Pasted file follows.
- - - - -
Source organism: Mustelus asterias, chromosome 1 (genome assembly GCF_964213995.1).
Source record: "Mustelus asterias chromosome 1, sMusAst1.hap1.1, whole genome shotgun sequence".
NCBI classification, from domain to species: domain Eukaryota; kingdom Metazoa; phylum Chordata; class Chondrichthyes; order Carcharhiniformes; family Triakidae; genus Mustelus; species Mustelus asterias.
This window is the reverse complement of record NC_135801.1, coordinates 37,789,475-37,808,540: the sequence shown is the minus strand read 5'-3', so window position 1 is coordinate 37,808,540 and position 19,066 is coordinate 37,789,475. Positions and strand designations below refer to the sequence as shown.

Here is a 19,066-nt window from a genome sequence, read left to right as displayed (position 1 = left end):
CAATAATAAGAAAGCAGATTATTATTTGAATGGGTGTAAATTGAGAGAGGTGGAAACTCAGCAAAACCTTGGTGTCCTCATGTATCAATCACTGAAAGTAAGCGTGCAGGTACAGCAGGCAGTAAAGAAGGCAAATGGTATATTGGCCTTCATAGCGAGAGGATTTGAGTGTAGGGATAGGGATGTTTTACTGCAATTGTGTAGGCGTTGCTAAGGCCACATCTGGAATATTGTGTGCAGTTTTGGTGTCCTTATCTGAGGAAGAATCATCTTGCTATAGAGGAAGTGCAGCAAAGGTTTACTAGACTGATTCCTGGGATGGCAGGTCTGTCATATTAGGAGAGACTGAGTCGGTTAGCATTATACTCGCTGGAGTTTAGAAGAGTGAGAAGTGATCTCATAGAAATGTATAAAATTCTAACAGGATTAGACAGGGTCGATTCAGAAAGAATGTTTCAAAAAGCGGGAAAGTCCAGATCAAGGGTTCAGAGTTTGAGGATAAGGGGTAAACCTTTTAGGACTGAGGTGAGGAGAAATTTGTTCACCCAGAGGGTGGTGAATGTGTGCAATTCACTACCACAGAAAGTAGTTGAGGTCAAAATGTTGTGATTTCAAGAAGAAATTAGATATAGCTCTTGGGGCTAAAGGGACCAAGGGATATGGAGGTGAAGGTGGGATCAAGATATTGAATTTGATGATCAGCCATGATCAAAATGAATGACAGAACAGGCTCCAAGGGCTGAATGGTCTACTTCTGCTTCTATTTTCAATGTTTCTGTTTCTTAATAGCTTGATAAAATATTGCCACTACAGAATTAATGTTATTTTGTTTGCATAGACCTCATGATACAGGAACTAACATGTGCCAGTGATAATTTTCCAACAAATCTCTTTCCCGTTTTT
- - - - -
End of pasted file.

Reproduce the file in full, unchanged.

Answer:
Source organism: Mustelus asterias, chromosome 1 (genome assembly GCF_964213995.1).
Source record: "Mustelus asterias chromosome 1, sMusAst1.hap1.1, whole genome shotgun sequence".
NCBI classification, from domain to species: domain Eukaryota; kingdom Metazoa; phylum Chordata; class Chondrichthyes; order Carcharhiniformes; family Triakidae; genus Mustelus; species Mustelus asterias.
This window is the reverse complement of record NC_135801.1, coordinates 37,789,475-37,808,540: the sequence shown is the minus strand read 5'-3', so window position 1 is coordinate 37,808,540 and position 19,066 is coordinate 37,789,475. Positions and strand designations below refer to the sequence as shown.

Here is a 19,066-nt window from a genome sequence, read left to right as displayed (position 1 = left end):
CAATAATAAGAAAGCAGATTATTATTTGAATGGGTGTAAATTGAGAGAGGTGGAAACTCAGCAAAACCTTGGTGTCCTCATGTATCAATCACTGAAAGTAAGCGTGCAGGTACAGCAGGCAGTAAAGAAGGCAAATGGTATATTGGCCTTCATAGCGAGAGGATTTGAGTGTAGGGATAGGGATGTTTTACTGCAATTGTGTAGGCGTTGCTAAGGCCACATCTGGAATATTGTGTGCAGTTTTGGTGTCCTTATCTGAGGAAGAATCATCTTGCTATAGAGGAAGTGCAGCAAAGGTTTACTAGACTGATTCCTGGGATGGCAGGTCTGTCATATTAGGAGAGACTGAGTCGGTTAGCATTATACTCGCTGGAGTTTAGAAGAGTGAGAAGTGATCTCATAGAAATGTATAAAATTCTAACAGGATTAGACAGGGTCGATTCAGAAAGAATGTTTCAAAAAGCGGGAAAGTCCAGATCAAGGGTTCAGAGTTTGAGGATAAGGGGTAAACCTTTTAGGACTGAGGTGAGGAGAAATTTGTTCACCCAGAGGGTGGTGAATGTGTGCAATTCACTACCACAGAAAGTAGTTGAGGTCAAAATGTTGTGATTTCAAGAAGAAATTAGATATAGCTCTTGGGGCTAAAGGGACCAAGGGATATGGAGGTGAAGGTGGGATCAAGATATTGAATTTGATGATCAGCCATGATCAAAATGAATGACAGAACAGGCTCCAAGGGCTGAATGGTCTACTTCTGCTTCTATTTTCAATGTTTCTGTTTCTTAATAGCTTGATAAAATATTGCCACTACAGAATTAATGTTATTTTGTTTGCATAGACCTCATGATACAGGAACTAACATGTGCCAGTGATAATTTTCCAACAAATCTCTTTCCCGTTTTT